Solutions for a Bored Dog
Most pet parents will leave the house at some point during the week, and when we come home, there’s no telling what we’re walking into. If you find yourself entering a home that closely resembles a domestic explosion, chances are your dog is bored while you’re away!
Signs of a Bored Pup
- Restlessness and anxiety
- Destructive behavior, like chewing shoes, rugs, speakers, everything
- Digging, whether that’s in your trash or in your garden
If you are worried about your dog’s well-being (and you care about saving your shoes), tackling her boredom is probably on the top of your list.
How to Cure the Boredom Blues
The old adage is true: a tired dog is a good dog. By giving your dog plenty of exercise throughout the day, or at the least before you leave and after you return, you can help alleviate some of those crazy energy spurts that can lead to destructive behavior.
Taking your dog for a quick walk is good mental stimulation, but unless you’ve got a senior, it’s not near enough cardio exercise to tire out a healthy pup for the whole day. You’ll need to play games, take her for a run, or arrange puppy playdates. We recommend the Chuckit Launcher, Frisbee, or flirt pole to help burn up some energy before you head off to the office. A rough and tumble play session with a well-matched canine friend can exhaust your dog for the day too.
If you aren’t able to walk your dog before or even during the work day, a Rover walker can help you with scheduled walks and drop-in visits. Rover is an online platform and app that connects pet parents with people who have been screened, vetted and can guarantee that they’ll treat your pets like family. With Rover’s high ratings and consistent delivery of great pet service providers, pet parents can rest assured their home and their furry family members are in good hands.
Just like humans, dogs can become a little tired of the same old toys after a while. In the Psychology Today article Which Toys Do Dogs Prefer?, Psychologist and Doctorate of Science Stanley Coren says dogs exhibit “neophilia,” or a preference for new toys, and they prefer “soft, easily manipulatable toys that can be chewed easily and/or make a noise. Dogs quickly lose interest in toys with hard unyielding surfaces, and those that don’t make a noise when manipulated.” So, trying out new toys that fit this mold may help alleviate some boredom, but what about all the other toys you’ve got in the mix? Put all but four or five of them away, swapping out a new toy each day. This actually keeps the toys fresh to your dog.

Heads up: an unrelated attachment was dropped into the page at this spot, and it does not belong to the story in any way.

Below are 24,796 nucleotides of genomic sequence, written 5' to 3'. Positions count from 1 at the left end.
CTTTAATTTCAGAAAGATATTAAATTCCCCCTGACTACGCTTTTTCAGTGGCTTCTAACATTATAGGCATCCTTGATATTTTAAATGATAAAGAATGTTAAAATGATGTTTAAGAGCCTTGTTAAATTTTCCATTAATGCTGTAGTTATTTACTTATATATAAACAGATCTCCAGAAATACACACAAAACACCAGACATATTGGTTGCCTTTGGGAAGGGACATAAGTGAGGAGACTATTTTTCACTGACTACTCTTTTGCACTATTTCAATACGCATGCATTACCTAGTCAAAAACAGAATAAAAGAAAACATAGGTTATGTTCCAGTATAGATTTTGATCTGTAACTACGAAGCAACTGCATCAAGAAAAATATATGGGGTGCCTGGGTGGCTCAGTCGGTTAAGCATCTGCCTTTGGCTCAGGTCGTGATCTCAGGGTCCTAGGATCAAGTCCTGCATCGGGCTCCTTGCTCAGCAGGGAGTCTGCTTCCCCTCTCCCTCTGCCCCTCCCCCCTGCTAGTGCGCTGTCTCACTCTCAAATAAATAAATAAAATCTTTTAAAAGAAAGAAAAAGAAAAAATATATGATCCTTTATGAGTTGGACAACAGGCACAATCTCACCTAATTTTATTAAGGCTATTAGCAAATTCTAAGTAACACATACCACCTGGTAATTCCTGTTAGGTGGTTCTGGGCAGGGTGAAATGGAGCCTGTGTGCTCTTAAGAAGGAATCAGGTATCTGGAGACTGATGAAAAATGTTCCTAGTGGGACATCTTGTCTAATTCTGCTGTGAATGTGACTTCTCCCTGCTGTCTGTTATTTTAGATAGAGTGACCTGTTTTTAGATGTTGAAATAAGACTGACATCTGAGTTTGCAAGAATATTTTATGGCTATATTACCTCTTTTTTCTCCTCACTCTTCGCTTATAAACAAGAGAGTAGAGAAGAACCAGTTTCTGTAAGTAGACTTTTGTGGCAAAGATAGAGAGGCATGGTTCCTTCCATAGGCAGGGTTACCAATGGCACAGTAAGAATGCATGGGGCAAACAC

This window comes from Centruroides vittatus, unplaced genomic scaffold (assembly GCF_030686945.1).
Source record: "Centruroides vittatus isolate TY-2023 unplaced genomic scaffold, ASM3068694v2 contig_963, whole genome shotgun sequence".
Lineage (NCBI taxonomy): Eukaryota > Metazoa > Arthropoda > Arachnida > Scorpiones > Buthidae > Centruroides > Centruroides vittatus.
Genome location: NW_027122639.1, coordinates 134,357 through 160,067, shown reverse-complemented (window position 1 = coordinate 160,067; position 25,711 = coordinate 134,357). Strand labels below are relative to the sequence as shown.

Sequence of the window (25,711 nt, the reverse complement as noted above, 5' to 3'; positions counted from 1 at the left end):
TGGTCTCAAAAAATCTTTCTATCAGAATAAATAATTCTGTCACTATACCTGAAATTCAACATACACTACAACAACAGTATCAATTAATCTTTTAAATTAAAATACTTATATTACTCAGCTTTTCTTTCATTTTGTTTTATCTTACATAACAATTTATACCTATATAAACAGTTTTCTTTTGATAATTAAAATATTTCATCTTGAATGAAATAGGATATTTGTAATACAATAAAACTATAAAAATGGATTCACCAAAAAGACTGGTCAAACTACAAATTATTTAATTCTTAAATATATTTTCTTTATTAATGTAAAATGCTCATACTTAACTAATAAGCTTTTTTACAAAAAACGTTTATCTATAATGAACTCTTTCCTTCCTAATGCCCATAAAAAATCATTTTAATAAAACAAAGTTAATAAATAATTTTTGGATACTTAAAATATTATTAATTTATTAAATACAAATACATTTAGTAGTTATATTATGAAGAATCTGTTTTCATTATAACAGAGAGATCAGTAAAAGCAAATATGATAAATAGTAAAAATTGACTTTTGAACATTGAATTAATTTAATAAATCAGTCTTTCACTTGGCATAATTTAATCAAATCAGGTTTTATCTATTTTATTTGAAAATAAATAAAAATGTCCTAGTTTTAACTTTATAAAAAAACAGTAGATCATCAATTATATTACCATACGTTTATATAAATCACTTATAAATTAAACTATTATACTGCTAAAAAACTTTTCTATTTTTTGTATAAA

Curing boredom with toys leads us to puzzles and interactive gadgets, such as ones you stuff with food, with which your dog must “figure” out to get a snack. Experts recommend putting breakfast kibble in a puzzle toy, or skipping the meal altogether and letting your pup play with a toy like the PupPod that simultaneously feeds your dog while engages their mind. You can also try a slow feeder dish, have a scavenger hunt with treats hidden around the house, stuff some peanut butter or wet food into a classic Kong, or let your dog bat around a treat dispensing ball filled with part of his dinner or small low calorie treats. It can lead to hours of entertainment!
If your dog is being destructive or accessing things he shouldn’t while you’re out, he’s got free reign of the place and you may want to consider crate training him. Much like our idea of a bedroom, a crate is a dog’s safe space where he can move around but also be kept out of mischief (or even danger). Just be sure he gets plenty of exercise outside of the crate.
Otherwise, look to make your dog’s area super comfortable and cozy for daytime naps. The comfier, the better. Next, leave a playlist on, or even TV – if you’re a DIRECTV subscriber, you can tune into DOGTV (also available on Apple TV, Roku, and Amazon Fire TV), or try Animal Planet or NatGeo Wild to brush away the blues while you’re out.
If you’ve tried everything and anything and are still running into problems, consider doggy daycare! Your BFF is watched all day by trained pros, and the socialization and mental stimulation will keep your dog engaged and busy. It’s well known that dogs are social creatures and want a pack to bark down with. If doubling the pets in your house seems too stressful, doggy daycare can get all that crazy out while you’re at work. Read reviews and visit the facilities first – you’ll want to make sure aggressive encounters are kept to a minimum and dogs are separated if their personalities don’t mesh. Luckily, Rover handles doggy daycare too!
Keeping our dogs happy can be a source of stress for some pet parents, simply because we want what is best for them. Our pets make us so happy, we should return the favor! By plotting out your pup’s days – whether that’s with a mid-day walk or a scavenger hunt, you’ll see a major change in your dog… and your home.
This post is brought to you in partnership with Rover. Founded in 2011 with headquarters based in Seattle, WA, Rover is the nation’s largest network of 5-star pet sitters and dog walkers.